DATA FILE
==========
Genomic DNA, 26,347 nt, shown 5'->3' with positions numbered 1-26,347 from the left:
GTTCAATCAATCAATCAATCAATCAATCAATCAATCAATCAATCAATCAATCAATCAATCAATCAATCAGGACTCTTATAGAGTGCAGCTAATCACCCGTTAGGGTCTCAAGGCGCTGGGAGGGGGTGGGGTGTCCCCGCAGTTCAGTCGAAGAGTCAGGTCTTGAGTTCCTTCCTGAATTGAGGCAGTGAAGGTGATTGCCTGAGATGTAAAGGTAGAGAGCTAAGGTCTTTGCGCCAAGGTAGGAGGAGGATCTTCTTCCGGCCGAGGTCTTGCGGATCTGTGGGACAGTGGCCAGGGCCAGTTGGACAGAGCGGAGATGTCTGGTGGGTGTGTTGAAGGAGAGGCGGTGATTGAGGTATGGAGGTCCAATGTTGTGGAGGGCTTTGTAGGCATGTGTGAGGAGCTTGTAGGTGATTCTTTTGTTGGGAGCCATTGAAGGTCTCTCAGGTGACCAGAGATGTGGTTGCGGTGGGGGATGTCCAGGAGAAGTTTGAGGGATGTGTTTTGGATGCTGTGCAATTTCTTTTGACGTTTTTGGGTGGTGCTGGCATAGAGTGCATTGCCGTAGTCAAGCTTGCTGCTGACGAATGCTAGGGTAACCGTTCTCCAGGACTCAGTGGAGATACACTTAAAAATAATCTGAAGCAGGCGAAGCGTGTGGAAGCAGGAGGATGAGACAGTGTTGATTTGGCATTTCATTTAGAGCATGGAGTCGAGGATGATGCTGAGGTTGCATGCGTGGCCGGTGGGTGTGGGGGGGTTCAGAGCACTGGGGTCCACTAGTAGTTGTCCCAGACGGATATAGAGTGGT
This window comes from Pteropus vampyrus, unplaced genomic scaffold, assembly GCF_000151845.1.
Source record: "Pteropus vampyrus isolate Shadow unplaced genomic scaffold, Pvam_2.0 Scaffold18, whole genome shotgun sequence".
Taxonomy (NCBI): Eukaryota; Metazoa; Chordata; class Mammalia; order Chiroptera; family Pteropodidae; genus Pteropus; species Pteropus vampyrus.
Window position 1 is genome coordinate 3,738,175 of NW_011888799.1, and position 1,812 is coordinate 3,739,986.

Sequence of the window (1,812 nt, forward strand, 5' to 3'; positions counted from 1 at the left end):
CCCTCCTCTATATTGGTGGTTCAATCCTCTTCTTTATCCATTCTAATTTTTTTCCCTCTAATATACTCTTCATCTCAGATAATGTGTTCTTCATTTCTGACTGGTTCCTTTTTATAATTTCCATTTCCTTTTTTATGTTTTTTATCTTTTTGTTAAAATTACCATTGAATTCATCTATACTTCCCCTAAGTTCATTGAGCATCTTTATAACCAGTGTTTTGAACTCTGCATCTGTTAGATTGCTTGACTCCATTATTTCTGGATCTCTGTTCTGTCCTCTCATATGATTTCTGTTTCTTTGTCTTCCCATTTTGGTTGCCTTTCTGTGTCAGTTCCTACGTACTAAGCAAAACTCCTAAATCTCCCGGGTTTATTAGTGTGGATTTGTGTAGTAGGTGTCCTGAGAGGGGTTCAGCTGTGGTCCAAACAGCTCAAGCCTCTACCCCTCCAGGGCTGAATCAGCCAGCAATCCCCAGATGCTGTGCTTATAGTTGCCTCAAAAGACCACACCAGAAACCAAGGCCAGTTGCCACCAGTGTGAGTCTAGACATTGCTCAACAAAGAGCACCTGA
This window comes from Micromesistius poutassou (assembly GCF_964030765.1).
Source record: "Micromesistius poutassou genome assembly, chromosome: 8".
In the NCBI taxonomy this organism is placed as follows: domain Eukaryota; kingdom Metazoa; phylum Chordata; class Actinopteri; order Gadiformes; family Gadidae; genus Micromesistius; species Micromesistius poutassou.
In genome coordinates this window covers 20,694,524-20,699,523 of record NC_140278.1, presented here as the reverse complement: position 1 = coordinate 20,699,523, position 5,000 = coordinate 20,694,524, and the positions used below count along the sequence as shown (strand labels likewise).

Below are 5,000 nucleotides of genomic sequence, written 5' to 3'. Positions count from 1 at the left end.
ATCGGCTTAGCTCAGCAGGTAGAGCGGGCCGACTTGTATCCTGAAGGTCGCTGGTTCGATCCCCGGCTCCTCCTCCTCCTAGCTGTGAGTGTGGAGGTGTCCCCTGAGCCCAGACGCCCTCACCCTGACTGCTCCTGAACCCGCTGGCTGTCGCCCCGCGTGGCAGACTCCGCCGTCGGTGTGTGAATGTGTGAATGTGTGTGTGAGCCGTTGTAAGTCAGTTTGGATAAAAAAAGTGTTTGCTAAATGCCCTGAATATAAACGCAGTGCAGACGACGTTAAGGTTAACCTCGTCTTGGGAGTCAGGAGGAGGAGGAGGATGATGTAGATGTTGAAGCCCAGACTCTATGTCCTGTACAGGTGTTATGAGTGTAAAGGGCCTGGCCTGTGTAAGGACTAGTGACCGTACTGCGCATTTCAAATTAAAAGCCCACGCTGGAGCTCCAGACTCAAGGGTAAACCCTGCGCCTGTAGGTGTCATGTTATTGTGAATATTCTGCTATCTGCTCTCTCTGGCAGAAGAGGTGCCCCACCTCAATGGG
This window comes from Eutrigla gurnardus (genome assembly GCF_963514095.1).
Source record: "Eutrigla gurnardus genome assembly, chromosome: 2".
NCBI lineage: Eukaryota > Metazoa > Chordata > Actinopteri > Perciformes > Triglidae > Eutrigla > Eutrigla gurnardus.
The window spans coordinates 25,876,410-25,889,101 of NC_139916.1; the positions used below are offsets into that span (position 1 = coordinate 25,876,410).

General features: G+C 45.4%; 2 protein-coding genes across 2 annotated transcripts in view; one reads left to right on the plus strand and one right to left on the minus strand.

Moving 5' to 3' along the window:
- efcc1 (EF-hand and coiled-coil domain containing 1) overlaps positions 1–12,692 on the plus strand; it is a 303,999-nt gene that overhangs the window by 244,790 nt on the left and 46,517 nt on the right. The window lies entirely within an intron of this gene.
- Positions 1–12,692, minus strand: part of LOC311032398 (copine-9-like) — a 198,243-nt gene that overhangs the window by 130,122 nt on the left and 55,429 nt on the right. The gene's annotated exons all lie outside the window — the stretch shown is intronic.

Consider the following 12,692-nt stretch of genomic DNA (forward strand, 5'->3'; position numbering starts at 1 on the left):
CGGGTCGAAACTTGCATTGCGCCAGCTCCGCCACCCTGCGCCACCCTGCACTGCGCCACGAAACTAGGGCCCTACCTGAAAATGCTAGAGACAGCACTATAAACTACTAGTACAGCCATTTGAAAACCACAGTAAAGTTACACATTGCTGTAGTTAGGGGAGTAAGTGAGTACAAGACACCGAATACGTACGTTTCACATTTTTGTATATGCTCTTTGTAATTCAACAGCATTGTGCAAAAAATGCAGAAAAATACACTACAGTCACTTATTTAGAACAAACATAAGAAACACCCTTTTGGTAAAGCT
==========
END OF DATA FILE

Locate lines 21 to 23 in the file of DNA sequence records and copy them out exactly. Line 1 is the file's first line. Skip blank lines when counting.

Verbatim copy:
- efcc1 (EF-hand and coiled-coil domain containing 1) overlaps positions 1–12,692 on the plus strand; it is a 303,999-nt gene that overhangs the window by 244,790 nt on the left and 46,517 nt on the right. The window lies entirely within an intron of this gene.
- Positions 1–12,692, minus strand: part of LOC311032398 (copine-9-like) — a 198,243-nt gene that overhangs the window by 130,122 nt on the left and 55,429 nt on the right. The gene's annotated exons all lie outside the window — the stretch shown is intronic.

Consider the following 12,692-nt stretch of genomic DNA (forward strand, 5'->3'; position numbering starts at 1 on the left):